1968 Summer, London, MA4/AN4 303

    “The individual involved in the encounter, Isidro Puentes Ventura, was forty-two years old and lived close to the village of Cabanas. His file in the army reserve described him as a serious man who was responsible and could be trusted. On June 14, 1968, he was ordered to stand guard in an area of the countryside he knew well. His duties began at 6:30 p.m. and ended at 2:45 a.m., when he was supposed to turn in his weapon and sign the roster.

    Five minutes past midnight several machine-gun rounds were heard, coming from Puentes’s location. Several patrols went out to look for him. They found him at dawn, unconscious. He was transported to the provincial hospital in Pinar del Rio where he remained in shock, unable to speak for six days. He was moved to the neurological ward at the Naval Hospital of Havana, where the leading experts who studied him found no brain damage and diagnosed strong emotional trauma. He remained in shock another seven days.

    In the meantime, Cuban intelligence had taken over the site and contacted the Soviets. Investigators found forty-eight spent machine-gun casings and fourteen bullets flattened by impact against some extremely hard metallic object. A depression was visible in the soil, with a central hole three feet in diameter and three smaller indentations around it. They indicated the presence of a very heavy device. Furthermore, Cuban radar in the area had detected an unidentified object that vanished amidst a tremendous amount of electronic noise.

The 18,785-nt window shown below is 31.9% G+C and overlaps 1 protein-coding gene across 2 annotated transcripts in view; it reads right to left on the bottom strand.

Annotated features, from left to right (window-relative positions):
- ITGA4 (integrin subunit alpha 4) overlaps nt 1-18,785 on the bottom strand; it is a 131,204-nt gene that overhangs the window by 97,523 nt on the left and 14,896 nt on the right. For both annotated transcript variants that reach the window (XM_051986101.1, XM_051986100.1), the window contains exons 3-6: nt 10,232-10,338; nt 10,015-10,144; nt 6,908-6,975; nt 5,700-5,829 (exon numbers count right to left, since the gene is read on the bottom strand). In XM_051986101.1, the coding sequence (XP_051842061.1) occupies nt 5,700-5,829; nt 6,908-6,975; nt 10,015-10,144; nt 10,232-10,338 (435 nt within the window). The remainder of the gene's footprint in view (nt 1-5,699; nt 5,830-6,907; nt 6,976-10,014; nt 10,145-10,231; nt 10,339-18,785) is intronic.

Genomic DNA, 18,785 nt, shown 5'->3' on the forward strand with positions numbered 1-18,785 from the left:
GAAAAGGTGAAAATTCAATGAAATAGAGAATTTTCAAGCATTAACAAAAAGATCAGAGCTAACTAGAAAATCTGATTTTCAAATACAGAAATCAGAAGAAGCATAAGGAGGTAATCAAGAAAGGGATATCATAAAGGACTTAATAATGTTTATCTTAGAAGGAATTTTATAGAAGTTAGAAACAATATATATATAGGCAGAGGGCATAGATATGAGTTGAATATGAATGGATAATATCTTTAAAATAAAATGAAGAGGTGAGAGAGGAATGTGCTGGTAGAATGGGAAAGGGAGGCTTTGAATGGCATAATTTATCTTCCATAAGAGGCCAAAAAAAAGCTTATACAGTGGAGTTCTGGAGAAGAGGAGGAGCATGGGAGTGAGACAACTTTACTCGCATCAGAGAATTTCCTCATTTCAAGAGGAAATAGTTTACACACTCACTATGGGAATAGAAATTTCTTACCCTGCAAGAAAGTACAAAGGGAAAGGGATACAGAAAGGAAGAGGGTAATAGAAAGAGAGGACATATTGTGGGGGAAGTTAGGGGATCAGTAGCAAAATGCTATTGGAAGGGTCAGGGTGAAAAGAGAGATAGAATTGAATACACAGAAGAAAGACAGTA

Within a fifteen-foot radius the soil at the site was calcined and covered with ashlike gray dust, which was duly analyzed without producing any unusual results: it only confirmed that a high degree of heat had been applied to the soil.

    Soviet experts quickly deployed a veritable arsenal of measuring instruments and took many samples.

    Thirteen days after the incident Puentes began awakening from the coma. He told doctors and military officials that he had first seen a white light behind some trees. He went to investigate and found himself 150 feet away from an object that was resting on the ground. He observed it for ten minutes. It was round, with a dome and a series of “antennas” on top. In spite of the strange shape and unusual brilliance of the object, Puentes came to the conclusion that the craft must be an American helicopter (what else could it be?) and started firing at it, as he had been instructed and trained to do. He had fired about forty rounds when the craft became orange and emitted a strong whistling sound. That sound was his last conscious memory.

    When they heard this story, Soviet intelligence experts escalated the study of the case. Puentes was subjected to intense interrogation for fifty hours, then sent to a group of psychiatrists for further testing. These examinations simply confirmed that Isidro Puentes was a normal, reliable, uneducated Cuban peasant. There was no contradiction in his story, no matter how often he was questioned about it.

    Next, the witness was put through fifteen hypnosis sessions, during which he told the same exact story everybody had already heard. And the fourteen flattened bullets whose trajectory had been dramatically interrupted by some very hard and smooth object were further evidence of his veracity.

    In spite of such cases, the director of Pulkovo Observatory, Vladimir Alexeyevich Krat, stated in July 1978 that the UFO problem boiled down to two parts: first, natural phenomena that were poorly studied; second, classical objects in space such as artificial satellites. Krat bitterly criticized Azhazha and Professor Veynik of the Bielorussian Academy of Sciences for lecturing on the subject, and he went on to declare that “there is no real evidence to show that there is life, including intelligent life, anywhere but on planet

- UFO Chronicles in the Soviet Union, p. 82-85.